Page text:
A Gal and Her Gallery – featured artists in order of appearance

A Gal and Her Gallery – featured artists in order of appearance

El Anatsui – renowned West African sculptor, Professor of Sculpture at the University of Nigeria at Nsukka.  His first one-man show outside Africa was at the October Gallery in 1995.  He has since gone to exhibit around the world. In 2007 he earned a prestigious place in the International Pavilion at the Venice Biennale and sold his magnificent metal clothes to major museums and collectors including the British Museum in London and the Metropolitan Museum in New York.

Aubrey Williams – the first Caribbean artist to make his name in Britain, championed by the October Gallery even after his death in 1990.  His extraordinary Shostakovich series was bought by the Royal Festival Hall, his Olmec-Maya series featured in a recent show at Tate Britain who also held a one-day seminar on his work.

Kenji Yoshida – Japanese painter living in Paris. Born in 1924 he studied art under the great Hayashi Kiyoshi but with the onset of World War 2 was selected for training as a Kami-kaze pilot.  He survived the war by a lucky fluke and dedicated his life to art. His search for purity of form have led to an elemental series of circles in silver and gold leaf. Meditative works all of which have the title “Life”.

Rachid Koraichi – born in Algeria in 1947 raised in the Sufi mystical tradition and for many years lived and works in Paris. Now a leading Arab artist – his works have been collected by major institutions including the British Museum and the Smithsonian.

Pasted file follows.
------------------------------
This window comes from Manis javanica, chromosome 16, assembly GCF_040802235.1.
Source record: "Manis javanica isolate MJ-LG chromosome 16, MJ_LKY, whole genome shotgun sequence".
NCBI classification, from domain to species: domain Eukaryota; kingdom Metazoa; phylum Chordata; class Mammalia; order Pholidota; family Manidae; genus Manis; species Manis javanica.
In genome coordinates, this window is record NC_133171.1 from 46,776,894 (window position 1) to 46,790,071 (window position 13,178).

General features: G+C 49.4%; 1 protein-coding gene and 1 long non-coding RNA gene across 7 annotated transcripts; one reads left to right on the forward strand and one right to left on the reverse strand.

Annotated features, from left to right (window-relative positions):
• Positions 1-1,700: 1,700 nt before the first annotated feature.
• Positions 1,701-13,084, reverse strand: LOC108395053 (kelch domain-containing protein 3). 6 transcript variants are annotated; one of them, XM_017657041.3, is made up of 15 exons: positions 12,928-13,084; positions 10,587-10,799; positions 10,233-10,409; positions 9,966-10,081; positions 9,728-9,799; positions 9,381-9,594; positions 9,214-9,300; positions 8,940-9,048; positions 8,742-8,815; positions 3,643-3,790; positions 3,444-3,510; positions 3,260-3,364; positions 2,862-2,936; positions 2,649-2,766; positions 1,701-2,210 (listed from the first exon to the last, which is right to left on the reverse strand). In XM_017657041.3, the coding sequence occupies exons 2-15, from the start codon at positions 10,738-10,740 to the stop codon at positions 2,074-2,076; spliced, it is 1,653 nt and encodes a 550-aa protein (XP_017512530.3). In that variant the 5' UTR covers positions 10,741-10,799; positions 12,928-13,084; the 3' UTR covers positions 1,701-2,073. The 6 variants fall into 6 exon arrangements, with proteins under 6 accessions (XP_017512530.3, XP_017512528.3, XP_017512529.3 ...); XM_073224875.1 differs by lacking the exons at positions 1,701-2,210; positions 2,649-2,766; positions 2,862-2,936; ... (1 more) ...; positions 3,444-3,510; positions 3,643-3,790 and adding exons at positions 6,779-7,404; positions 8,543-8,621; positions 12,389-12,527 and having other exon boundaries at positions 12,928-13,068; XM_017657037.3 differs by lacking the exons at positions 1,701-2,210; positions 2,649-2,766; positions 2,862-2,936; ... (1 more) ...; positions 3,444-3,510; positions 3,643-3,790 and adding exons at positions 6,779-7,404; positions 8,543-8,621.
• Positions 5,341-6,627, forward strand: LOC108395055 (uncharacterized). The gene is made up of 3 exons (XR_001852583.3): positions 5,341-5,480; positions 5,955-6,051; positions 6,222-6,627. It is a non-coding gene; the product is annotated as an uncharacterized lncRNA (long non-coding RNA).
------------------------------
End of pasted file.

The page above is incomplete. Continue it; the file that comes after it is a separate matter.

The Red Wave Collective, Fiji – a group of artists from the Pacific islands who paint the stories and myths of their ancestors to articulate current concerns, political and personal. This was the first of a series of exhibitions from the Oceanic arts scene.

The Lockhart River Art Gang – especially Rosella Namok, Fiona Omeenyo and Samantha Hobson. Young Australian artists from the rainforest region of northern Queensland. They have developed their own forms of expression very different from older indigenous artists of desert Australia. They were rapidly taken up by the big metropolitan museums in Australia and had a sell-out show at the October Gallery.

Fiona Foley – artist, activist, curator and writer.  Founder of the Boomali Aboriginal Artists Co-operative in Sydney, she is well known in Australia. Her first solo show in London was at the October Gallery in 2006.  Her work is multi-media, using photographs, installation. It is surprising, sometimes shocking, always humorous.

Romuald Hazoume – born in 1962 in Porto Novo, Republic of Benin where he lives and works.  His sculptural experiments with plastic jerry cans, used to transport fuel around Benin and to smuggle fuel from neighbouring Nigeria received international acclaim. His installations have featured in the Musee Quai Branly, Paris, the Menil Collection, Texas, the Victoria and Albert Museum, London and most recently at Documenta in Kassel, Germany where he received the top prize for sculpture in 2007.

And there are also images of William Burroughs, Gerald Wilde, Aubrey Williams and art from Papua New Guinea, Mexico, Peru and China.

For further information, please contact: scj@mostlymovies.co.uk